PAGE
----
Tuesday, October 04, 2005

Back To The Future: 2046

A few belated notes about Wong Kar-Wai's flawed sequel to In the Mood for Love are forthcoming. Let me amplify this statement with a conditional phrase: from a lesser filmmaker, this would be a landmark accomplishment, but from a renowned perfectionist like Kar-Wai who reportedly edited and re-edited the film until moments before it screened at Cannes last year it's something of a disappointment.
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That's a damning preface, isn't it? There are some stories where any sequel will fail, and for me, this proved one of them. In the Mood for Love had an open-ended sadness that was penetrating, poignant and perfect. That Wong Kar-Wai was so arrogant to believe that we'd care about any other relationship is folly; more arrogant was carrying it out. Sure, it's like In the Mood for Love in terms colors and mis-en-scene, but those inexplicable elements of longing and courage and boundless love are replaced with a wardrobe of deadend lust and confusion.

Yeah, so he didn't repeat or better his meisterwerk, so what? And he made the films simultaneously so it was perhaps more difficult to get perspective on 2046 while In the Mood for Love stole his focus. Where In the Mood for Love was subtle and torturously existential in sentiment and tone, 2046 is rash and absurd. Philip K. Dick didn't write The Unbearable Lightness of Being and there's a rational explanation for that somewhere I'm sure, separate from the fact that Dick wasn't part of the Velvet Revolution and that Kundera didn't get caught up in sci-fi as a metaphor for passing time. While the kernel of a romantic/erotic idea of collaboration was there, the short story itself was too literal and Kar-Wai was too deeply possessed by the George Lucas moments in the film. It's forgiveable for a filmmaker to do uncharacteristic things - that's part of the film's appeal - but they should have a clearer narrative coherence without simply aping the plotline. Where's the pain and anguish of a man cuckolded, who turns to another woman for love?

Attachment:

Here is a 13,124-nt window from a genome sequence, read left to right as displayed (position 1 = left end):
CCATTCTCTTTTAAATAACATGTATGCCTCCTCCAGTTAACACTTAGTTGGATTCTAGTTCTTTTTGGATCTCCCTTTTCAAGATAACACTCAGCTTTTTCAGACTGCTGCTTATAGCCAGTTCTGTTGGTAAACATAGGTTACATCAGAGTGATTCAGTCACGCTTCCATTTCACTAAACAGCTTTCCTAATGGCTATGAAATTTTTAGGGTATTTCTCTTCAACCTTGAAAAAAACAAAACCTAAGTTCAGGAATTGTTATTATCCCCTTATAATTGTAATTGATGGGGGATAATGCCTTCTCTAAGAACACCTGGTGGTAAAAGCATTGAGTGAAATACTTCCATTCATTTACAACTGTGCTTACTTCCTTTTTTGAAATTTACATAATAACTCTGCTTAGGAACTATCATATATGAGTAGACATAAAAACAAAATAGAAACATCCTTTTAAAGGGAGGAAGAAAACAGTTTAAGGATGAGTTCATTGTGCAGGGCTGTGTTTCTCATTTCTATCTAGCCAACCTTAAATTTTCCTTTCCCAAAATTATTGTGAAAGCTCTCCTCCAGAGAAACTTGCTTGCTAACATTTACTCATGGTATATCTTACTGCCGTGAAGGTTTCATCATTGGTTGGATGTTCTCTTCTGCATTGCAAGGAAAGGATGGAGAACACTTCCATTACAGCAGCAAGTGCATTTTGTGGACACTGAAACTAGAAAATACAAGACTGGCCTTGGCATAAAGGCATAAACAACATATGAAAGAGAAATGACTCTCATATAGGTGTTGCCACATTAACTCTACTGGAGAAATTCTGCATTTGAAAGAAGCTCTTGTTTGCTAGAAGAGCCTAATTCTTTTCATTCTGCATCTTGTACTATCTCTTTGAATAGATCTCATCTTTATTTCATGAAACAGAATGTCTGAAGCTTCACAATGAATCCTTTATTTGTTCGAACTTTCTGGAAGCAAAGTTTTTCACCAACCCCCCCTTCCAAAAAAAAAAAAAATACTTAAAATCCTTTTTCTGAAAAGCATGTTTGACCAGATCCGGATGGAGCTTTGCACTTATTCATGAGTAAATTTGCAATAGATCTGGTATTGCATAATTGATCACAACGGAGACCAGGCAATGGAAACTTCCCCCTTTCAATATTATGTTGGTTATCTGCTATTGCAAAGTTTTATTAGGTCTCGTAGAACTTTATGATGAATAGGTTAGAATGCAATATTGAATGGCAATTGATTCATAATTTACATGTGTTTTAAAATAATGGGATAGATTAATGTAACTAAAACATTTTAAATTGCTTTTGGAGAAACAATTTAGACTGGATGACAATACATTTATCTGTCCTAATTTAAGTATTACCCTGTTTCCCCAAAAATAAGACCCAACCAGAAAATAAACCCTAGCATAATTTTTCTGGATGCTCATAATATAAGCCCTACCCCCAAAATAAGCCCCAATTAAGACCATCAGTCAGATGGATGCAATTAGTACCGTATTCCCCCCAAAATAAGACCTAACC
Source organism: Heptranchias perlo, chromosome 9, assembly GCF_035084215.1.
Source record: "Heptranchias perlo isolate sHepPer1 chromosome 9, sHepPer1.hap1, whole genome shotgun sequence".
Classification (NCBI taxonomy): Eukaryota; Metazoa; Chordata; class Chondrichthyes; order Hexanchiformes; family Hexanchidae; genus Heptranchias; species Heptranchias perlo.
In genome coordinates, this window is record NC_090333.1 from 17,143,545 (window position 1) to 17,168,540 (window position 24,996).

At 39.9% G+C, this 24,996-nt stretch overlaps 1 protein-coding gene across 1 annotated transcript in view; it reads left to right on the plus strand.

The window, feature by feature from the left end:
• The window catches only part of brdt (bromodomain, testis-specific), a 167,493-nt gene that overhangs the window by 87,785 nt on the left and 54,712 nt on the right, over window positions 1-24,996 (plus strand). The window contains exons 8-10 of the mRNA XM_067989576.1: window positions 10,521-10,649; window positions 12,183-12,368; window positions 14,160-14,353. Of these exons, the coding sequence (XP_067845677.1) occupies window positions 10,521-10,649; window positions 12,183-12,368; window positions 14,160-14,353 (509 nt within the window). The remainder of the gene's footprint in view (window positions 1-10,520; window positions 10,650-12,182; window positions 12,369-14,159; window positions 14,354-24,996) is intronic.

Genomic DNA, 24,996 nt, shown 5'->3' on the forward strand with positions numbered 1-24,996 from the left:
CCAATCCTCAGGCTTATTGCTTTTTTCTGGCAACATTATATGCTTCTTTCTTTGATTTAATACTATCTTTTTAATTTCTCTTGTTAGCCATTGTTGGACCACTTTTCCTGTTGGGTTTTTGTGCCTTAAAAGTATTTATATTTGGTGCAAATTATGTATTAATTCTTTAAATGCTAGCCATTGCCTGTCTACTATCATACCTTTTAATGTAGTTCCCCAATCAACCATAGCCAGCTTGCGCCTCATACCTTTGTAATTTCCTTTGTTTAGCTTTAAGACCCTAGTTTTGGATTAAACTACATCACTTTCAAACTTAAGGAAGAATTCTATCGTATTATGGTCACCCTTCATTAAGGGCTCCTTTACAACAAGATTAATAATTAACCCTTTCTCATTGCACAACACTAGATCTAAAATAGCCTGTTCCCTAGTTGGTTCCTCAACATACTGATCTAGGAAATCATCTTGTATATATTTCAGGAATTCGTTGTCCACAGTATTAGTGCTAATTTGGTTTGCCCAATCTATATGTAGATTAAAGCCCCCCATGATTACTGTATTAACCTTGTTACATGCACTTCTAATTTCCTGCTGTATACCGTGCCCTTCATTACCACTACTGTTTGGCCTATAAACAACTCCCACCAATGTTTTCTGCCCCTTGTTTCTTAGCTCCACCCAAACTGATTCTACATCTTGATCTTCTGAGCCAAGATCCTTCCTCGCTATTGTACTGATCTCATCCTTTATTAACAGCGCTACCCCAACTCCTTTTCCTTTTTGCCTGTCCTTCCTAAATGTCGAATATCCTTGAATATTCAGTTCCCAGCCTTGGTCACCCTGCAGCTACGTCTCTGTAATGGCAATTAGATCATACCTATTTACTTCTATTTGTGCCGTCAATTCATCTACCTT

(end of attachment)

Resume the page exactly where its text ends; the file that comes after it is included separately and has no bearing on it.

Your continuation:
If we're tracing the story of a man traveling backwards from 2046, freezing on Jules Verne's railway in a sci-fi North by Northwest, then shouldn't more effort be dedicated to creating the feeling of time passing on the train, or was it meant to be thought of as an infinite and eternal journey, the closest analogue to that fevered longing Chow feels in In the Mood? I guess what we're left with is a damaged playboy, still vulnerable after being scorned, still lonely for wanting too much. Chow still wants too much, but the film, like his character, is aimless and the only thing guiding his life, is the passing of time. Thus imprisoned, Chow's so-called vulnerability seems a pathetic and hackneyed ruse used solely to take advantage of lonely people like himself. Unable to share his innermost feelings, he whispers them into holes in trees, covers those holes with mud and drinks to forget himself.

1 Comments:

Blogger Alfred said...

Details!

9:30 AM  

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